The definition of what it means to be a "designer" has greatly evolved over the past few years. From building systems to creating new economies, the role of designers in today's world has expanded to include all aspects of human interaction. Joe Gebbia's story epitomizes this shift, and his experience was the topic of a talk he gave last Friday, as he kicked off the second annual RISD Entrepreneur Mindshare.
RISD Entrepreneur Mindshare is an initiative started by Greg Victory, Director of the RISD's Career Center. The event aims to inspire students to be more entrepreneurial—providing the studying artists and designers with the tools and resources they need to launch their own entrepreneurial endeavors, getting advice from people who have done it themselves.
Joe Gebbia's CritBuns, which "support creativity where others can't."
An example of a scenario that could use some CritBuns.
Gebbia is perfectly suited to be the commencing speaker: he works in the magical intersection of design and entrepreneurship as a self-described "designtrepreneur." His work covers a wide spectrum, ranging from Ecolect.net, an online database of green materials, to CritBuns, a product whose appeal anyone who has enjoyed the pleasure of an 8-hour critique can understand. Hitting upon each of these ventures, Gebbia shared the secret behind his successes.
"Some will, some won't, who cares, move on."
He summed it up in four words: "Take the next step."
The phrase became the mantra for Gebbia's talk. Talking about the meteoric rise of his company, Airbnb, Gebbia spoke to an audience, which he had been apart of not too long ago. Gebbia graduated from RISD in 2005 with BFA's in both Industrial and Graphic Design. With his diplomas, big dreams, and not much else, Gebbia headed to California with fellow RISD alumn, Brian Chesky, shortly after graduation.
The cash-strapped duo had big dreams of becoming entrepreneurs, and it was this levelheaded rationale that led them to take the next step, quit their jobs, and move in together into a spacious San Francisco apartment. Not too soon after, Gebbia opened a letter from their landlord notifying them that the rent had gone up.
"We did what RISD taught us to do, and we pulled out our sketchbooks," Gebbia told the crowd. "...and started figure drawing."
Not quite. Gebbia joked, but continued on to say how the skills he gleaned while at RISD had provided him and Chesky with the confidence and ability to solve any problem. Delving into their learned creative process, the two brainstormed ways to make some quick cash. Gebbia and Chesky looked over their spacious apartment and made an observation.
"RISD taught us to see," said Gebbia. "We did something else that RISD taught us to do. We connected the dots." Gebbia related how they pulled out an air mattress, laid it in the living room, filling the empty space, and realized that they were on to something. That coming weekend in San Francisco, there was a design conference so large that all the hotels in the vicinity were completely sold out. Gebbia and Chesky wanted to provide more than just an airbed, however, they wanted to provide a memorable experience. They tossed in a map, a subway pass and, of course, breakfast.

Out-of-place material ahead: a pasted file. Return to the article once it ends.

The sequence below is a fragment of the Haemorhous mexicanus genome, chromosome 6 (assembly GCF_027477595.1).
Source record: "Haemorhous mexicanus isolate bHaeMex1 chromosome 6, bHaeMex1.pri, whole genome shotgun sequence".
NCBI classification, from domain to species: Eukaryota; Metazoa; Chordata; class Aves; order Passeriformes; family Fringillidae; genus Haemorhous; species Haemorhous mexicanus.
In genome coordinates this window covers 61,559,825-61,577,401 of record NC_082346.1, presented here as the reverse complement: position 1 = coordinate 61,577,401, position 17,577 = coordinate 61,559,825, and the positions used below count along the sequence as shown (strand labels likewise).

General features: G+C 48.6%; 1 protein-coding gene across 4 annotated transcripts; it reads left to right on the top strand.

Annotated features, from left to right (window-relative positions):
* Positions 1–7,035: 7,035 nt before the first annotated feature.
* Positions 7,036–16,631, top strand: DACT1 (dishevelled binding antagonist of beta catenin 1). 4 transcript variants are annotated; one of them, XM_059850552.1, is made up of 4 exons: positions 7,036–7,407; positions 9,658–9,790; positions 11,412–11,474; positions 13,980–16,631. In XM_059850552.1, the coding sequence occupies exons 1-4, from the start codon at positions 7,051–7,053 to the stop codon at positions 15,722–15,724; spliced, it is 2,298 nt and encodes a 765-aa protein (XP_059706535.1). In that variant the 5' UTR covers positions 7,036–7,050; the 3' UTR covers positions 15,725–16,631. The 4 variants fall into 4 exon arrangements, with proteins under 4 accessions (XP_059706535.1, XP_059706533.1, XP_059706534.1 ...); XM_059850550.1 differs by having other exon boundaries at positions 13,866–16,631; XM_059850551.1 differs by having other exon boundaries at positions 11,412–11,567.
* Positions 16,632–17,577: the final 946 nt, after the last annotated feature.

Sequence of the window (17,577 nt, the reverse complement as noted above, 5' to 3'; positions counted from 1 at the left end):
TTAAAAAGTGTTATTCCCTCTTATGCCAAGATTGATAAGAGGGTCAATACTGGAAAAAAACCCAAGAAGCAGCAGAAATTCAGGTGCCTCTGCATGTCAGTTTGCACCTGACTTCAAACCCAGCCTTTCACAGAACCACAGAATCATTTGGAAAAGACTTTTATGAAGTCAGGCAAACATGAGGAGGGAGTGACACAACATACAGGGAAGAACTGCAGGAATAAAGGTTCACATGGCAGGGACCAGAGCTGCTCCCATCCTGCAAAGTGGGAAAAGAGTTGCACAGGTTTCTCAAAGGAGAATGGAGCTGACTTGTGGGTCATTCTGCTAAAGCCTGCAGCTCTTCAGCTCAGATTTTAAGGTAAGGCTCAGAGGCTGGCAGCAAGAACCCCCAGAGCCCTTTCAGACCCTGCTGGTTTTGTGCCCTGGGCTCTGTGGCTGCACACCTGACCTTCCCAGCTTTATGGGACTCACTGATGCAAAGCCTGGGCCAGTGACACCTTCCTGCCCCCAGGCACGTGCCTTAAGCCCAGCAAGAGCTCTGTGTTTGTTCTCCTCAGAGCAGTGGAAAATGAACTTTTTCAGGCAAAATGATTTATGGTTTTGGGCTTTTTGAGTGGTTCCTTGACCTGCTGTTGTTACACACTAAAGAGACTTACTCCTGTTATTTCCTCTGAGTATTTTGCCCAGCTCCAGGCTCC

Thus the seeds for AirBed&Breakfast were planted, and, by the end of the day, it had blossomed into a full-fledged concept. The next day, they launched a website and by the third day, it went viral. Gebbia and Chesky quickly filled three air mattresses and had a fantastic experience showing their temporary boarders around the Bay Area. Not only did they get rent in their pocket, but they now had a big idea.
They wanted Airbnb, as it came to be called, to allow users to travel anywhere, anytime. Taking on another team member, Nathan Blecharczyk, they re-launched in August of 2008, just in time for the Democratic National Convention in Denver, Colorado, which was suffering a crisis in accommodations. Airbnb allowed Democrats in the area to connect, sharing their space along with their experiences. Airbnb became more than just a way to couchsurf while traveling.
"Airbnb saved my life," Gebbia quoted from an email he had received a few years ago.
During the economic downturn, Airbnb became the savior to many looking to make ends meet. The ability to share spaces provided a source of additional income for many who had fallen on hard times, allowing them to live independently and avoid bankruptcy. Gebbia showed photos of people who had used the site in this way, including a couple who was able to raise $26,000 through the site, which helped them save their home and make some international friends along the way.
The founding team of Airbnb; photo via Airbnb.com.
Through experiences such as this, Airbnb has created a new economy—an economy of spaces. TIME Magazine has referred to the company, recently valued at a little over 2 billion dollars, as the "eBay of Space." Gebbia shared that he is excited by the opportunity Airbnb provides and what they have in store for the future.
Gebbia did a fantastic job challenging people to think about their own ideas, and their own next steps-- and the audience left with a buzz.
The 2012 RISD Entrepreneur Mindshare continues this coming Saturday, with speakers all day, starting at 9:30AM until 6:00PM in the evening. This year features a fantastic line up of speakers ranging from Enrique Allen of the Designer Fund to designer Lindsey Adelman.
Find out more about the event here.